On too-many-homers and the postseason

Last night it was Michael Kay posing the question of whether you can homer your way to victory in the postseason to Paul O’Neill, and Paulie repeating the new found wisdom that, no, you can’t. Pay no mind to all of those hugely important and highly memorable postseason home runs the Yankees hit from 1996-2001, I guess, this is a formula that just doesn’t work in October because, you see, there’s Too Many Good Pitchers once you get to the postseason (the members of the 1996 Braves and 2000 A’s just collectively admired their super-awesome World Series rings as I write that, I’m sure).

There are two obvious rejoinders to this great playoff pitching myth that I see. First and foremost, the Yankees have actually been quite good against the league’s best pitchers this season. In fact, they’ve scored at least five runs in games started by Justin Verlander (twice), Felix Hernandez, Gio Gonzalez, Johan Santana, R.A. Dickey, David Price (twice), and James Shields (three times). Indeed, the notion that you need to small ball your way to victories over the very best pitchers just seems bizarre to me. Sure, the best pitchers might be less likely than the average starter to allow a home run, but shouldn’t they also be less likely to allow opposing teams to string together hits and “productive outs” to scratch out a run here and there, to say nothing of being less likely to allow the number of baserunners you’d need to get 3-5 runs this way? If we’re assuming for the sake of argument that the opposing starter is on his game when you’re facing him in the postseason, wouldn’t it be advantageous to have a lineup of mashers who’d be more likely to turn the fewer number of mistake pitches into extra base hits to do maximum damage when given the opportunity, as opposed to a lineup that needs to get a larger number of hittable pitches to string togethera bunch of singles or get a fly ball deep enough to the outfield for a sacrifice fly?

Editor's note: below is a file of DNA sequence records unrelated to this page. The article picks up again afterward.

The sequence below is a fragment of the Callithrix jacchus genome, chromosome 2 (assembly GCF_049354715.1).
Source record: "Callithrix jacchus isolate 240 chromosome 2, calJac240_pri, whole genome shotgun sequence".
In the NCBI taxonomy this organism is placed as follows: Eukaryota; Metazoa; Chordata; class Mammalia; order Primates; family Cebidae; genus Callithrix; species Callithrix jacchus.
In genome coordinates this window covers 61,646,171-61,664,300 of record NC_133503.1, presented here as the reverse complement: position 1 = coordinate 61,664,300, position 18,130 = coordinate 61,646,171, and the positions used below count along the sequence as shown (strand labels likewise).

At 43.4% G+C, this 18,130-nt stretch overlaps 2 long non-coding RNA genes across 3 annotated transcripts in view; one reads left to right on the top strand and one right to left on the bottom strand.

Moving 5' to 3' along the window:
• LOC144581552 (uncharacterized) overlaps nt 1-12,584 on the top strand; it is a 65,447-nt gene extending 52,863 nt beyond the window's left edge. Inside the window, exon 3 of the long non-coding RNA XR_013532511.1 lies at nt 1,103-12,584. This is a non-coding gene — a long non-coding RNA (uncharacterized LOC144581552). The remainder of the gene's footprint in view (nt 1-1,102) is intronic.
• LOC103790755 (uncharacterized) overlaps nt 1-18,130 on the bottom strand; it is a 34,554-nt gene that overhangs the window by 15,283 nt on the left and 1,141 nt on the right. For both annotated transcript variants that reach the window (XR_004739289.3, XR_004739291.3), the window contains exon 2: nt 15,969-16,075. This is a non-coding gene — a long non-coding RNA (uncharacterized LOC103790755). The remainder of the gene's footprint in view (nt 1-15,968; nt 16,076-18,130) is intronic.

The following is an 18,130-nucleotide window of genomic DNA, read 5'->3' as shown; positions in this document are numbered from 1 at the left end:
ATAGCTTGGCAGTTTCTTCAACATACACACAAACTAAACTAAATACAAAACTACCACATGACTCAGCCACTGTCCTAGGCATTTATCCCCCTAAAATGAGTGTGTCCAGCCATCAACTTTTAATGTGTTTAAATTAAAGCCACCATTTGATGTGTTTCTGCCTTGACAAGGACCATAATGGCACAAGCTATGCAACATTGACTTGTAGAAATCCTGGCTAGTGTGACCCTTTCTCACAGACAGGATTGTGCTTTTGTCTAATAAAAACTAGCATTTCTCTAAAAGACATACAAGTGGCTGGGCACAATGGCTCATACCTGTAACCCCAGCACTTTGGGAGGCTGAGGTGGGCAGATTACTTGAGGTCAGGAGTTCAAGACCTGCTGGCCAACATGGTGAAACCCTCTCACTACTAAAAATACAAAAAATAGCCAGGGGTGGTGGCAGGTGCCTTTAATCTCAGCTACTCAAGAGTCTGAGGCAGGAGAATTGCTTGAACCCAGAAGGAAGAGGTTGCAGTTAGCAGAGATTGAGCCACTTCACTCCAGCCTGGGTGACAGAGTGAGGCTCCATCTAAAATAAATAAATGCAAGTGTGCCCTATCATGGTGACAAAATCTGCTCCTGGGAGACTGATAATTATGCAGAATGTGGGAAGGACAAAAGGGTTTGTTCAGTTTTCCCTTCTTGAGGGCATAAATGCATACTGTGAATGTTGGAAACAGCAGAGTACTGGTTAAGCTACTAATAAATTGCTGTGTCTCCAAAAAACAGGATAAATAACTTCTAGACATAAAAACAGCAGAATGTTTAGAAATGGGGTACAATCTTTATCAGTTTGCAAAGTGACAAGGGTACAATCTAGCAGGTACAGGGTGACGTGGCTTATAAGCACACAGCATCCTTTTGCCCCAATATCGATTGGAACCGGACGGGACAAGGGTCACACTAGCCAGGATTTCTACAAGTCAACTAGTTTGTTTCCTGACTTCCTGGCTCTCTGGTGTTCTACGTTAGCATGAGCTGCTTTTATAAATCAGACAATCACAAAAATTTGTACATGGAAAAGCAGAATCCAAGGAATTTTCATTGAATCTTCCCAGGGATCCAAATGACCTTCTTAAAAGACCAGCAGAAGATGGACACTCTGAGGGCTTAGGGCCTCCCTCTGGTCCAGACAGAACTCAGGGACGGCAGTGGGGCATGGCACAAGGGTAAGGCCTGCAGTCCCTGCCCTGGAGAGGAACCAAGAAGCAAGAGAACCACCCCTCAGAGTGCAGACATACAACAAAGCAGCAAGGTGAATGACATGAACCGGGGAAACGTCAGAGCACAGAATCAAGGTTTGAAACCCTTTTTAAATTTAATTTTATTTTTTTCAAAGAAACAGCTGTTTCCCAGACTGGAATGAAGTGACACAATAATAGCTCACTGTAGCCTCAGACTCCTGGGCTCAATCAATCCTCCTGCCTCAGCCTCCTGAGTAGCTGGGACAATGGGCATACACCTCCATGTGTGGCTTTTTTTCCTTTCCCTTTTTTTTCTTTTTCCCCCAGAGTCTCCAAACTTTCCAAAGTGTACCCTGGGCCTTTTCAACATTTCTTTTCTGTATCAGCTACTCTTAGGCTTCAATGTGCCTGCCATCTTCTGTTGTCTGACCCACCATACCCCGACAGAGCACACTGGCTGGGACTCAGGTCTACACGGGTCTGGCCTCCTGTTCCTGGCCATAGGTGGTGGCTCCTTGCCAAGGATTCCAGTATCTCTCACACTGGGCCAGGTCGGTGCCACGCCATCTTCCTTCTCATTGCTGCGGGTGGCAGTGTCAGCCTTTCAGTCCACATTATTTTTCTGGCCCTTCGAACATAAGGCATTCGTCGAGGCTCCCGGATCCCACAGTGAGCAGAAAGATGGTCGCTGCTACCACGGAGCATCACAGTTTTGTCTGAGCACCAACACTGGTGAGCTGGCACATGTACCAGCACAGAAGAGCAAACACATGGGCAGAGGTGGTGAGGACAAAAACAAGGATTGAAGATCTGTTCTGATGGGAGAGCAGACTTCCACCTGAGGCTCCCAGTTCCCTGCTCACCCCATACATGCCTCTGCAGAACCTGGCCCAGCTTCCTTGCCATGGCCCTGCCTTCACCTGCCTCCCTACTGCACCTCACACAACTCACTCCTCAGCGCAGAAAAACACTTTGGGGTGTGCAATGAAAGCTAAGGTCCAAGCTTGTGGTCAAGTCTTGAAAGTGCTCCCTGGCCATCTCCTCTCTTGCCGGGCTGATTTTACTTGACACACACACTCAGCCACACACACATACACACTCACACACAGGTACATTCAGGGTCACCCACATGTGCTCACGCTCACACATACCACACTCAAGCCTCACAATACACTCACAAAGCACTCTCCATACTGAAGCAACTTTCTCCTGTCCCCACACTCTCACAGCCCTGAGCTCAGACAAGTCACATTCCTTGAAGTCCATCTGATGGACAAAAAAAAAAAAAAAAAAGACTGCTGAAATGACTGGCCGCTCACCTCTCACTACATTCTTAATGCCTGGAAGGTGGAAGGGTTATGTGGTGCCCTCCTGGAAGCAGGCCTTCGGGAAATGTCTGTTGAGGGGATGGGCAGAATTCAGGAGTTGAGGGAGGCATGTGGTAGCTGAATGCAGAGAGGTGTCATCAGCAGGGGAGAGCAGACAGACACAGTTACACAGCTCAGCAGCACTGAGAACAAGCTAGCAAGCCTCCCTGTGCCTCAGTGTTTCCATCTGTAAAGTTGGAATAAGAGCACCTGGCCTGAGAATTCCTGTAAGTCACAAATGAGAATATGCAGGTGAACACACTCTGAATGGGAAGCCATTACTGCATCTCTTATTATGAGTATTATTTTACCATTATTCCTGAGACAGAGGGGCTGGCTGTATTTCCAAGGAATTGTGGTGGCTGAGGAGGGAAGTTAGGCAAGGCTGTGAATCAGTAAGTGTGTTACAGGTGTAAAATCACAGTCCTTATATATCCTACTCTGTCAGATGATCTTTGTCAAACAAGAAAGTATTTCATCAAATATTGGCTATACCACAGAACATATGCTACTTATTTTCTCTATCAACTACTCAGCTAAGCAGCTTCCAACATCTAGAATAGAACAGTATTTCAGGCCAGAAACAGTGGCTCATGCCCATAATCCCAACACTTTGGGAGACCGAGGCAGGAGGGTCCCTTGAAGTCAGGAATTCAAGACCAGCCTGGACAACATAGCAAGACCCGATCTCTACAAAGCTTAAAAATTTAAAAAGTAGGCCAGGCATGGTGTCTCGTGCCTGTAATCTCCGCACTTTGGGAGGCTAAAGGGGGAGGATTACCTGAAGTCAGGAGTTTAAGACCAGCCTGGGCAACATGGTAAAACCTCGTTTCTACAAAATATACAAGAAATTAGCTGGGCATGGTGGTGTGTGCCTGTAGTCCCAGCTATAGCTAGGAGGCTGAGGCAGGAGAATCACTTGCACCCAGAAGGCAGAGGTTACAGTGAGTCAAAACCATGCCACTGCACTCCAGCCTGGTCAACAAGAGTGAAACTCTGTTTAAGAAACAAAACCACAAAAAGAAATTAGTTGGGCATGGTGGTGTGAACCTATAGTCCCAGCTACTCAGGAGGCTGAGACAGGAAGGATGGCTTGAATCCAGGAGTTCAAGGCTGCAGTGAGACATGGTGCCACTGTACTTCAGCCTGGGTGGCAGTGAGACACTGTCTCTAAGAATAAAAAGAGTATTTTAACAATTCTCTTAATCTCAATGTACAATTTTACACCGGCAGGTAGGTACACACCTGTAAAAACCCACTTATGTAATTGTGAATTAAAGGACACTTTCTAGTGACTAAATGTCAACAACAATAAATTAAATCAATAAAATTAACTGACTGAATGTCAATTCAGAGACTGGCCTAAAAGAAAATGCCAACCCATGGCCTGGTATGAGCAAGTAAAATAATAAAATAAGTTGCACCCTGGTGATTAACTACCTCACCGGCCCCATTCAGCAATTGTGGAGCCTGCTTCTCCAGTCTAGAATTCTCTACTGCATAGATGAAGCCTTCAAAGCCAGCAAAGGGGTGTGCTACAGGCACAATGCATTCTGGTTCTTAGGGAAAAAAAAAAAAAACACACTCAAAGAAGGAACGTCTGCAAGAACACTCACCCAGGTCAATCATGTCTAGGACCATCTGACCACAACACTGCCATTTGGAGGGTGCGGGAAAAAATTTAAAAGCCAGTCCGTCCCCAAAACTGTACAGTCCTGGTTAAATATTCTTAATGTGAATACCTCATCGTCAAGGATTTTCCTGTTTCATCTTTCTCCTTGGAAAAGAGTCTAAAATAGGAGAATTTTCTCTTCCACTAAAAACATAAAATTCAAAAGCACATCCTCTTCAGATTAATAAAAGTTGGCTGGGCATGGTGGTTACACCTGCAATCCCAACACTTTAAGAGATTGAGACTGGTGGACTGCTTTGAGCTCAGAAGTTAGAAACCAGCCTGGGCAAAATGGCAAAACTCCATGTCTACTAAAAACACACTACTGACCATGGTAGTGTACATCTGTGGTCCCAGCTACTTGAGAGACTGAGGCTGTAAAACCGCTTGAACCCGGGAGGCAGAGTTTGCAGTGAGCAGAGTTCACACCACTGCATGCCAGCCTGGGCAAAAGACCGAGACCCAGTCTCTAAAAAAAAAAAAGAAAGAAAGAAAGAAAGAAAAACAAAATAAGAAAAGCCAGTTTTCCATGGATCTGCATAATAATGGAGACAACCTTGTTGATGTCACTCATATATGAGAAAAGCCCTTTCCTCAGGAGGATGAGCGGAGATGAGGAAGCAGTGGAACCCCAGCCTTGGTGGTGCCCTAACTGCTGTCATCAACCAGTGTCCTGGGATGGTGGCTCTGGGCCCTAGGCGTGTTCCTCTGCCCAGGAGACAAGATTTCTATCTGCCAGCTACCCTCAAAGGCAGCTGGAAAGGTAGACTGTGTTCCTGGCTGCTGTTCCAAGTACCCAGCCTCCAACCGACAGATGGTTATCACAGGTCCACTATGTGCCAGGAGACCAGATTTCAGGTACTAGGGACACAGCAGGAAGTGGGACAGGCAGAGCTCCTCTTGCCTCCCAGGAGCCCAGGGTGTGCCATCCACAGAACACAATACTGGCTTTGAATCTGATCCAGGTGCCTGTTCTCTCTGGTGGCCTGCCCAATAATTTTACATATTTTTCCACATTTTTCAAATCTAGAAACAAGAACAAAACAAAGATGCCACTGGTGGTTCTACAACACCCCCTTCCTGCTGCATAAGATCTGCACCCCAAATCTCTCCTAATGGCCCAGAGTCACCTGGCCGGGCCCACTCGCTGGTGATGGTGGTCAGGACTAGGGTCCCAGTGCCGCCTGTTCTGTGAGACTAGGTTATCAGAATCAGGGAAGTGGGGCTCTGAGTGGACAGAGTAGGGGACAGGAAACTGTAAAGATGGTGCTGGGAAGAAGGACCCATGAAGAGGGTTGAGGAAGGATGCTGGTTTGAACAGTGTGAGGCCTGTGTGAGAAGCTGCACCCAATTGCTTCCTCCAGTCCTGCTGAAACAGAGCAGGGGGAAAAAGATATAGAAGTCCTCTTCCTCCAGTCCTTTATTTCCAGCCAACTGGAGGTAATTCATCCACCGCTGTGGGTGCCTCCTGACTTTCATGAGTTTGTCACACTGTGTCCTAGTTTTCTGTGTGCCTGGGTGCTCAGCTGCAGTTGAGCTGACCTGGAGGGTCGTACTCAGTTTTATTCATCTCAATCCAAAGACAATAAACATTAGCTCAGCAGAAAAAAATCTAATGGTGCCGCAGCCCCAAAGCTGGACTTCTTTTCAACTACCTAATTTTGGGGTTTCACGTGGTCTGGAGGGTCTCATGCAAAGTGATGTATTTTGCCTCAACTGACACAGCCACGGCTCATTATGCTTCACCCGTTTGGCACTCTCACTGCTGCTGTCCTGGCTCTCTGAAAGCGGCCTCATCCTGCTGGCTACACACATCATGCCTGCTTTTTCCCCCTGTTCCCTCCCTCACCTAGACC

Secondly, I really would have thought that we would have stopped delivering pronouncements about What Wins In October after last year’s ALDS. You remember that time, right? Back when the 2010 Giants had shown us that all you need is love good starting pitching and the Phillies and Rays were pert near invincible thanks to their starting rotations, especially in the shorter divisional series round? Well, lo and behold, neither of those (legitimately) great rotations even made it out of the first round, losing to the eventual league champions in five and four games, respectively. In addition, the Cardinals didn’t exactly ride a run of stellar starting pitching performances to the championship.

Sooner or later we’re all going to be forced to admit that there’s no singular recipe for playoff success. October is, by definition, a small sampling of baseball, and that means that, by and large, the game turns on who gets lucky/hot at the right time, and the somewhat wacky things that can happen in one week or one game. Cody Ross turning Roy Halladay into a batting practice pitcher. A.J. Burnett delivering the pitching performance of the year. Neftali Feliz catching half an inch too much of of the plate, allowing his cutter to be lifted the opposite way for a game tying hit, instead of missing the end of the bat for a World Series ending strikeout. Those are the things that decide postseason games and series, not how a team is scoring runs in June.

And, of course, as I said yesterday, there’s an implication here that the Yankees are the newest version of the 2010 Blue Jays, a team that doesn’t do much of anything besides hit a ton of home runs, that’s just wrong. In fact, about the only thing the Yankees are not doing well, or at least about as well as you’d expect them to be doing, is hitting with runner in scoring position. That’s not unimportant, of course, but considering that nothing else seems to be out of whack, there’s nothing that can really be done about that but sit back and hope it starts to normalize.

Well, not letting Don Kelly hit a solo home run in a Game 5 you wind up losing by one run would help too, I guess. Would have been nice if a few local sports writers had lectured him on the virtues of postseason singles before that game, huh?

Born in Southwestern Ohio and currently residing on the Chesapeake Bay, Brien is a former editor-in-chief of IIATMS who now spends most of his time sitting on his deck watching his tomatoes ripen and consuming far more MLB Network programming than is safe for one's health or sanity.

About Brien Jackson